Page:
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Prison time added for man who spent 27 years as a fugitive

CARSON CITY — After six minutes in court Monday, Samuel Gallardo returned to state prison facing at least three more years on his sentence but knowing that the family of the man whose death he caused had forgiven him.

“I told his defenders, let him know that we forgive him,” the victim’s brother said after the hearing.

Gallardo’s sentencing brings to a close a nearly 30-year odyssey for the family of Gary Selby Jr. Gallardo was serving a 20-year sentence for a fatal 1992 drunken driving crash that killed Selby when he walked away from a minimum security prison camp in 1994.

He spent nearly 27 years as a fugitive before he was found, with the investigative help of the victim’s family, living on the Pacific coast of Mexico. Now 52, he was returned to Nevada custody in April.

On Monday, Judge James Todd Russell added three to 7½ additional years to Gallardo’s sentence for the escape.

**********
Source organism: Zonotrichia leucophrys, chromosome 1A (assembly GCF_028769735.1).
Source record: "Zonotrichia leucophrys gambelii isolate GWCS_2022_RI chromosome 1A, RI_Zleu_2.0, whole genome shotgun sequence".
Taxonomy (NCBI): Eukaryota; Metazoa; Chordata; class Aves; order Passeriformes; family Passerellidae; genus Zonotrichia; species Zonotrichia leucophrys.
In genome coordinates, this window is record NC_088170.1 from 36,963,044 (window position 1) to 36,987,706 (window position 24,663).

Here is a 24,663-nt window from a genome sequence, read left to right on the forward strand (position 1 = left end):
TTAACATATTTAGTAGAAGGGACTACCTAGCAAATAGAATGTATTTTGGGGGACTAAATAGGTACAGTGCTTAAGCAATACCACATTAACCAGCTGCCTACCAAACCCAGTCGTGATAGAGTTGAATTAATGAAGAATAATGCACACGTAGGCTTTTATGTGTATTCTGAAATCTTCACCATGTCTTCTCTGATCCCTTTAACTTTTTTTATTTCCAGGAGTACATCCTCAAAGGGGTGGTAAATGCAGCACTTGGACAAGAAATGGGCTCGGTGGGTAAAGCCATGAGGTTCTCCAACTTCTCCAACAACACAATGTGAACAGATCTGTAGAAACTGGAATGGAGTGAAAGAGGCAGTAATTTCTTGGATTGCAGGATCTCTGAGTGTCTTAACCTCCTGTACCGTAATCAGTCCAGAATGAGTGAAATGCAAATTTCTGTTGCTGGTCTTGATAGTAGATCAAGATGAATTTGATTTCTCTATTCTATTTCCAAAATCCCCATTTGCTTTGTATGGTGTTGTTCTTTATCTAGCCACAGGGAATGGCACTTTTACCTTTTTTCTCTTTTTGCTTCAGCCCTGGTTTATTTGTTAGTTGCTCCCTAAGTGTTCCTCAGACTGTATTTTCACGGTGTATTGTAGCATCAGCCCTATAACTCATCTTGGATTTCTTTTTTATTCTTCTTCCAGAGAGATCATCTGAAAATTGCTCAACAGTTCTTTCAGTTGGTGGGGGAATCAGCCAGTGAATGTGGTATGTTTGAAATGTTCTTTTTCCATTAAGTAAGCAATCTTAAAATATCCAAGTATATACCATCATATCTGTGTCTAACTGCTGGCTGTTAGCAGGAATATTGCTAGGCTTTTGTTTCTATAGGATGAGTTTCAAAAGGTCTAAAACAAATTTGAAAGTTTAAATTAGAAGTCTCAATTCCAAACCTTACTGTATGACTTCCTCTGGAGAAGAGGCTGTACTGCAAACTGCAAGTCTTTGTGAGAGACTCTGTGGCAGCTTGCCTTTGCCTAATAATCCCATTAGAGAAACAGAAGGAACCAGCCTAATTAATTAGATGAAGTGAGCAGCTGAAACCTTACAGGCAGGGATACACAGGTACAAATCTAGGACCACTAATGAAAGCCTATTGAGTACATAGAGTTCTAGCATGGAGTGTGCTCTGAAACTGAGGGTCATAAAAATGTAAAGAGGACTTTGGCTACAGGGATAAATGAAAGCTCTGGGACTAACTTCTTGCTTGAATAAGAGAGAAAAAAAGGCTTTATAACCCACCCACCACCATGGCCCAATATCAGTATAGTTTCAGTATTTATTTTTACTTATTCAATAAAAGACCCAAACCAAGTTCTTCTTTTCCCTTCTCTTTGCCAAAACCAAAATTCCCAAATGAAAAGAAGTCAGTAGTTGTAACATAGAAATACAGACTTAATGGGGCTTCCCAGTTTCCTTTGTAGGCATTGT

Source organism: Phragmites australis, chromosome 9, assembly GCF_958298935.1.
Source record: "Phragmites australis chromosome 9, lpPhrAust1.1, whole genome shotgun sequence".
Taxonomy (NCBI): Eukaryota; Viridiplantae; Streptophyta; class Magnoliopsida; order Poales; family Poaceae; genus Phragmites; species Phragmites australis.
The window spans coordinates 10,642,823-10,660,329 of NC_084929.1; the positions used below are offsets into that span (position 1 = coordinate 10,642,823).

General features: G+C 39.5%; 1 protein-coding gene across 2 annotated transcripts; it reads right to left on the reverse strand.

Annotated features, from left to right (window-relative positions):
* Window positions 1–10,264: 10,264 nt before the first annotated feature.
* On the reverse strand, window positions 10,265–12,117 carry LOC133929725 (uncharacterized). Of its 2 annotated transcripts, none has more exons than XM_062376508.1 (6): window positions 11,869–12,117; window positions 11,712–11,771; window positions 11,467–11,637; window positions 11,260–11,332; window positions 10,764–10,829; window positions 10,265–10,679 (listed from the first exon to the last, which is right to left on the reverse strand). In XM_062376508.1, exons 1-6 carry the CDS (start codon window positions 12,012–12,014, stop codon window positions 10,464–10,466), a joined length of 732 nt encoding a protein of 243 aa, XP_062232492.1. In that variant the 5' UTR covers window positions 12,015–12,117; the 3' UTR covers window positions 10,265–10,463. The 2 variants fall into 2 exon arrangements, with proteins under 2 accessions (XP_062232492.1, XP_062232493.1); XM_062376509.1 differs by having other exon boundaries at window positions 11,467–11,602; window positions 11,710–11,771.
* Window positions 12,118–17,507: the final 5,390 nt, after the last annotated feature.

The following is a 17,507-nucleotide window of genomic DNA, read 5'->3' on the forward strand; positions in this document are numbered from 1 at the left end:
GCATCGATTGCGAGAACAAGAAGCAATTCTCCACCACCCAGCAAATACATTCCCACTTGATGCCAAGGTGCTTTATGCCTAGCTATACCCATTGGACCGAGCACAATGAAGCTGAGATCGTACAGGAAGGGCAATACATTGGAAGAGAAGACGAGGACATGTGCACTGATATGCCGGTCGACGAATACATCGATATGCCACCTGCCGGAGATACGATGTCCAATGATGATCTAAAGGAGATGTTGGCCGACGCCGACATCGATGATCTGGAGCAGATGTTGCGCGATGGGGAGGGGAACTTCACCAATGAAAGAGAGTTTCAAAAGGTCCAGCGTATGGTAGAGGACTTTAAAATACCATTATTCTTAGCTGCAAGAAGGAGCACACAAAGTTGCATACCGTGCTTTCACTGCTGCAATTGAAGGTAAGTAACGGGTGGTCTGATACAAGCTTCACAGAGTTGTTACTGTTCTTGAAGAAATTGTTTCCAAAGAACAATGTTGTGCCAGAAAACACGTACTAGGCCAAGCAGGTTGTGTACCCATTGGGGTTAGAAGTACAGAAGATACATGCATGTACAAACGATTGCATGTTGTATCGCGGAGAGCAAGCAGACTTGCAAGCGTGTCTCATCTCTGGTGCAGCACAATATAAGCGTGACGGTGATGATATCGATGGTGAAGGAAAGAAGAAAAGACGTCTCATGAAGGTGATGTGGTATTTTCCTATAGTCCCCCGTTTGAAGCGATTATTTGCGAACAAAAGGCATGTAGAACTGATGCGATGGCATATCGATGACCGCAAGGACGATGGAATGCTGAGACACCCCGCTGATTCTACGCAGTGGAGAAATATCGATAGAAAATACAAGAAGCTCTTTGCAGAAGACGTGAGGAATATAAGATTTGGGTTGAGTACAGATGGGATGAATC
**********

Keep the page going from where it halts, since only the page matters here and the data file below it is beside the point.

“I would like to apologize,” Gallardo said in court, speaking through an interpreter. “I was young and ignorant. I’m not a bad person. It’s mistakes that we make in life, and I’m here to take care of it now.”

Gary Selby Jr. was 18 when Gallardo, driving the wrong way, struck Selby’s vehicle, killing him and injuring two passengers. Gallardo walked away from the Stewart Conservation Camp north of Carson City on Feb. 24, 1994, less than a year after beginning his 20-year sentence.

Selby’s parents, Gary Sr. and Stephanie, younger brother Dennis, and Dennis’s wife, Jodie, drove from Vacaville, Calif., to be in court for Gallardo’s sentencing Monday. It was Jodie’s efforts to dig back into the case in 2015 that helped rekindle the investigation.

Outside court, Dennis reached out to Gallardo’s public defender to convey the family’s message of forgiveness.

“He’s got a family. He needs to get home,” Gary Sr. said of Gallardo. “He needs to take care of what he has to take care of and get home. Even though we miss somebody a lot, we do have a heart. If it was up to me, I’d let him go home now, because he’s got a house there, he’s got grandkids, a wife.”

“October 4 will be 29 years my son’s been gone,” Stephanie Selby said. “It’s only because of God that we could forgive him. Otherwise we could not move on. And you have to, because it’ll just eat you up.”

Contact Capital Bureau reporter Bill Dentzer at bdentzer@reviewjournal.com. Follow @DentzerNews on Twitter.

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